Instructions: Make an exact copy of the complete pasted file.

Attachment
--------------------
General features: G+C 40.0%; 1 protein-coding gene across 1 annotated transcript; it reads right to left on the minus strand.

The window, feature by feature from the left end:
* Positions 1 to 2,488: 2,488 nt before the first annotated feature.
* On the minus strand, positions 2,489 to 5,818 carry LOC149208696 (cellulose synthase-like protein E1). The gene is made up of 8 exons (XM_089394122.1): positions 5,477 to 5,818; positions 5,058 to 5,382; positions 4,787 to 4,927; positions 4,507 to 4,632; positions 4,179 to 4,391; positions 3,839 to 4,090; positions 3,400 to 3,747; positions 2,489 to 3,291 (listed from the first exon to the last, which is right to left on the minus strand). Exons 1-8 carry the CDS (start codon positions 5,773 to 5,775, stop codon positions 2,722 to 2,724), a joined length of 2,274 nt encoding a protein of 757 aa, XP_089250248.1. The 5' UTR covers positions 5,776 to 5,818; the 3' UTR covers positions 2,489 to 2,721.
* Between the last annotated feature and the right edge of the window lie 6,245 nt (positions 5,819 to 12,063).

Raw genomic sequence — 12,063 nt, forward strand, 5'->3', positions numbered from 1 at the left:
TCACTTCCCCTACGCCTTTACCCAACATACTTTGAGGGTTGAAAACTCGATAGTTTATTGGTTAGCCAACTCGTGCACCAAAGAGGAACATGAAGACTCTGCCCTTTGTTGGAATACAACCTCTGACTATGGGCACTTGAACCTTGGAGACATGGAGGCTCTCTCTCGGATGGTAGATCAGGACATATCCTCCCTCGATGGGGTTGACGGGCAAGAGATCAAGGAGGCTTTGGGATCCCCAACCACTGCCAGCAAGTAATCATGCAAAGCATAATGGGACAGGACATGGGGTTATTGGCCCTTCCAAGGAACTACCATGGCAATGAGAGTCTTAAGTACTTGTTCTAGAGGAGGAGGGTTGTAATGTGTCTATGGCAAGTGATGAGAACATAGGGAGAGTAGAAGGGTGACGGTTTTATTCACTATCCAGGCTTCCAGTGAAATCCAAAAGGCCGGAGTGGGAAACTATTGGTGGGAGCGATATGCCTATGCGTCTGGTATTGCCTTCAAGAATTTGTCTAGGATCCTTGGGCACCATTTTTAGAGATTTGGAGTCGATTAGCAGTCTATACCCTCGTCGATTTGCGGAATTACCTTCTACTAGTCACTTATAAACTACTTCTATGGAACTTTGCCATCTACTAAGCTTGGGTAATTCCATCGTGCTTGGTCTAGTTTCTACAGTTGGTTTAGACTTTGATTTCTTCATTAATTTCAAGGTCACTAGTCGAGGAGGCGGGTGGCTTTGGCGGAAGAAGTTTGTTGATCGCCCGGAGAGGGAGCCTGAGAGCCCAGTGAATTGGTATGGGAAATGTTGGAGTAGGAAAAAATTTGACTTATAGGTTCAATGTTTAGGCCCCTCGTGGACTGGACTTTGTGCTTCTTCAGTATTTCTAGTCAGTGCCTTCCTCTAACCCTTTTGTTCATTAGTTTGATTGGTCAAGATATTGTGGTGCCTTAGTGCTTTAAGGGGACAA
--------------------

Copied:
General features: G+C 40.0%; 1 protein-coding gene across 1 annotated transcript; it reads right to left on the minus strand.

The window, feature by feature from the left end:
* Positions 1 to 2,488: 2,488 nt before the first annotated feature.
* On the minus strand, positions 2,489 to 5,818 carry LOC149208696 (cellulose synthase-like protein E1). The gene is made up of 8 exons (XM_089394122.1): positions 5,477 to 5,818; positions 5,058 to 5,382; positions 4,787 to 4,927; positions 4,507 to 4,632; positions 4,179 to 4,391; positions 3,839 to 4,090; positions 3,400 to 3,747; positions 2,489 to 3,291 (listed from the first exon to the last, which is right to left on the minus strand). Exons 1-8 carry the CDS (start codon positions 5,773 to 5,775, stop codon positions 2,722 to 2,724), a joined length of 2,274 nt encoding a protein of 757 aa, XP_089250248.1. The 5' UTR covers positions 5,776 to 5,818; the 3' UTR covers positions 2,489 to 2,721.
* Between the last annotated feature and the right edge of the window lie 6,245 nt (positions 5,819 to 12,063).

Raw genomic sequence — 12,063 nt, forward strand, 5'->3', positions numbered from 1 at the left:
TCACTTCCCCTACGCCTTTACCCAACATACTTTGAGGGTTGAAAACTCGATAGTTTATTGGTTAGCCAACTCGTGCACCAAAGAGGAACATGAAGACTCTGCCCTTTGTTGGAATACAACCTCTGACTATGGGCACTTGAACCTTGGAGACATGGAGGCTCTCTCTCGGATGGTAGATCAGGACATATCCTCCCTCGATGGGGTTGACGGGCAAGAGATCAAGGAGGCTTTGGGATCCCCAACCACTGCCAGCAAGTAATCATGCAAAGCATAATGGGACAGGACATGGGGTTATTGGCCCTTCCAAGGAACTACCATGGCAATGAGAGTCTTAAGTACTTGTTCTAGAGGAGGAGGGTTGTAATGTGTCTATGGCAAGTGATGAGAACATAGGGAGAGTAGAAGGGTGACGGTTTTATTCACTATCCAGGCTTCCAGTGAAATCCAAAAGGCCGGAGTGGGAAACTATTGGTGGGAGCGATATGCCTATGCGTCTGGTATTGCCTTCAAGAATTTGTCTAGGATCCTTGGGCACCATTTTTAGAGATTTGGAGTCGATTAGCAGTCTATACCCTCGTCGATTTGCGGAATTACCTTCTACTAGTCACTTATAAACTACTTCTATGGAACTTTGCCATCTACTAAGCTTGGGTAATTCCATCGTGCTTGGTCTAGTTTCTACAGTTGGTTTAGACTTTGATTTCTTCATTAATTTCAAGGTCACTAGTCGAGGAGGCGGGTGGCTTTGGCGGAAGAAGTTTGTTGATCGCCCGGAGAGGGAGCCTGAGAGCCCAGTGAATTGGTATGGGAAATGTTGGAGTAGGAAAAAATTTGACTTATAGGTTCAATGTTTAGGCCCCTCGTGGACTGGACTTTGTGCTTCTTCAGTATTTCTAGTCAGTGCCTTCCTCTAACCCTTTTGTTCATTAGTTTGATTGGTCAAGATATTGTGGTGCCTTAGTGCTTTAAGGGGACAA